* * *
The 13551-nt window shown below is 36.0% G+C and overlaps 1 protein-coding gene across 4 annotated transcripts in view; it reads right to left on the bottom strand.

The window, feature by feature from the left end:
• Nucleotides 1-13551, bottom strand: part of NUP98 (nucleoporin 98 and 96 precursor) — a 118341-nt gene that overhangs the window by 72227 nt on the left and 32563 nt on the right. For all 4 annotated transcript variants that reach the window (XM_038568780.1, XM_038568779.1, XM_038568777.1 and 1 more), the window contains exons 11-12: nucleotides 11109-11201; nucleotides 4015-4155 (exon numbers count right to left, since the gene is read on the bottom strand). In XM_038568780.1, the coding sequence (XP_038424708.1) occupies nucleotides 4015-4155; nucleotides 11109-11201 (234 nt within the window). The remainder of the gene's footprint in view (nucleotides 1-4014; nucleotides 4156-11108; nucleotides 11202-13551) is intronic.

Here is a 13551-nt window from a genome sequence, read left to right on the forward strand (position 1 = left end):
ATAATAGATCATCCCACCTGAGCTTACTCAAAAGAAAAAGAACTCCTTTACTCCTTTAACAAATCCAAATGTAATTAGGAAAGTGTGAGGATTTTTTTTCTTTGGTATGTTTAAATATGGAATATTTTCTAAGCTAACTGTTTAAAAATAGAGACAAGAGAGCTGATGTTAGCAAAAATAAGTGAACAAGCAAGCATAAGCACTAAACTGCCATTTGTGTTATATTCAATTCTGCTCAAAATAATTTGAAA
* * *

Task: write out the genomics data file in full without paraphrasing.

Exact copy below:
The 13551-nt window shown below is 36.0% G+C and overlaps 1 protein-coding gene across 4 annotated transcripts in view; it reads right to left on the bottom strand.

The window, feature by feature from the left end:
• Nucleotides 1-13551, bottom strand: part of NUP98 (nucleoporin 98 and 96 precursor) — a 118341-nt gene that overhangs the window by 72227 nt on the left and 32563 nt on the right. For all 4 annotated transcript variants that reach the window (XM_038568780.1, XM_038568779.1, XM_038568777.1 and 1 more), the window contains exons 11-12: nucleotides 11109-11201; nucleotides 4015-4155 (exon numbers count right to left, since the gene is read on the bottom strand). In XM_038568780.1, the coding sequence (XP_038424708.1) occupies nucleotides 4015-4155; nucleotides 11109-11201 (234 nt within the window). The remainder of the gene's footprint in view (nucleotides 1-4014; nucleotides 4156-11108; nucleotides 11202-13551) is intronic.

Here is a 13551-nt window from a genome sequence, read left to right on the forward strand (position 1 = left end):
ATAATAGATCATCCCACCTGAGCTTACTCAAAAGAAAAAGAACTCCTTTACTCCTTTAACAAATCCAAATGTAATTAGGAAAGTGTGAGGATTTTTTTTCTTTGGTATGTTTAAATATGGAATATTTTCTAAGCTAACTGTTTAAAAATAGAGACAAGAGAGCTGATGTTAGCAAAAATAAGTGAACAAGCAAGCATAAGCACTAAACTGCCATTTGTGTTATATTCAATTCTGCTCAAAATAATTTGAAA